29 May 2011

Predicting Disaster

The old joke goes like this: What do tornados and divorce have in common?  
Answer: Someone’s gonna lose a trailer.

Harold Camping made millions preaching that the world would end on May 21, 2012.  In his own words, May 21st was one of the worst days of his life.  I suppose it would have been a better day if everyone died?  He claimed to preach from the Bible, but apparently somehow overlooked Matthew 24:36.

Here are some disasters can you can definitely predict:
- a volcanic eruption
- a divorce (for the selfish and unfaithful)

Here are some disasters that you cannot predict:
- mega-earthquakes
- when the world will end

In between these extremes there are some that you can “sort of” predict with varying reach-out-into-the-future time-frames:
- a tornado - by a few minutes to an hour
- the price of oil - up to weeks ahead
- if you buy Lotto tickets there will be one less car during your life that you will replace.

Conservative estimates of money spent world-wide to study earthquakes is in the $50 Billion range - but with no success.  The top earthquake scientists I have talked with, friends of mine, tell me that well, no, we can’t actually predict earthquakes.  You can forecast the statistical likelihood of one, but this makes the assumption that the earthquake-generation process is somehow linked to past events, which is a pretty shaky proposition - because then we should be able to predict them in the first place.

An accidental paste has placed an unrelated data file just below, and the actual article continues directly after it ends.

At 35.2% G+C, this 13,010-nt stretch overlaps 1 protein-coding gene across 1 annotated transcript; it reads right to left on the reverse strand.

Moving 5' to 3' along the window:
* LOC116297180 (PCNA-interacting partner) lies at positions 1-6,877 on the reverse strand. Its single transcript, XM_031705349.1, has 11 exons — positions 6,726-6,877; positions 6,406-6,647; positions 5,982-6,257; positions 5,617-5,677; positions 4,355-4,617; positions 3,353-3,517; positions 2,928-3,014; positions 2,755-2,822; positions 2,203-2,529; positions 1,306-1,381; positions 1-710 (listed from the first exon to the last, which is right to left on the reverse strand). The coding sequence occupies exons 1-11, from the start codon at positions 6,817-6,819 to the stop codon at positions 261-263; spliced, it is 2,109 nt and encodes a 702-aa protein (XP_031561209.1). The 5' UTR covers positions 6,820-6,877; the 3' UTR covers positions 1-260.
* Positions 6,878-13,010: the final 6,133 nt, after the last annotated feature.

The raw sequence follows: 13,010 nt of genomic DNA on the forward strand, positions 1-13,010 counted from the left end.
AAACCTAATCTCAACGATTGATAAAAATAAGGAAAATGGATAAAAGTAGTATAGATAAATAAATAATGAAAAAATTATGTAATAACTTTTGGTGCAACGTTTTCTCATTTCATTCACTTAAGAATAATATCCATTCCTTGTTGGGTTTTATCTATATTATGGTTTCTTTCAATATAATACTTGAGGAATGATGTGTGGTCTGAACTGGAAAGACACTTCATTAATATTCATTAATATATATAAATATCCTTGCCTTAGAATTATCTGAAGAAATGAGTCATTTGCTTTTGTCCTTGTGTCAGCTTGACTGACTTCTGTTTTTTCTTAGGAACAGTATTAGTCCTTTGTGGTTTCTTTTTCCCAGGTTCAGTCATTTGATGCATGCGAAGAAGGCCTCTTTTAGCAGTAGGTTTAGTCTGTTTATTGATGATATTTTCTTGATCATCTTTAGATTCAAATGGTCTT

Some things are random - or at least we cannot find a discernable pattern to them.  Roulette comes to mind.  However, your ultimate success at Roulette is NOT random: You. Will. Lose.  Some apparently random events may simply have causal factors still unrecognized or obscured.  This hope has driven some brilliant people I know to gamble their entire professional careers on earthquake research, and they have all seen little for it.  So far.

When something doesn't make sense, you can either invoke magic - or conclude that you are missing information.  There is at least one reason, one causative variable, for EVERYTHING that happens.

The reliability and safety of your online credit-card purchases depends on being able to generate a random number.  Really: it has to be something that someone else cannot duplicate and therefor use to predict the encryption key.

But here’s the fun part: generating a truly random number is impossible.  Mathematicians and computer scientists have spent decades trying to do this - but hardware that can generate a number by a certain process can be duplicated.  Mathematicians have gotten really, really good at generating pseudo-random numbers: numbers that sure seem to be random... but the fact is that the NSA was able to eavesdrop on conversations in Islamabad that were supposedly encrypted on and after May 1, 2011.  Massive computing power in Fort Meade wins again.  No, the Pakistani leadership really didn’t know that Osama bin Laden was watching porn in their back yard, though in retrospect it sure seems like the best place to hide, doesn’t it?

The take-away here is that nothing just happens.  The Big Bang didn’t just happen.  SOMETHING causes EVERYTHING

And Someone knows all the rules governing them.  


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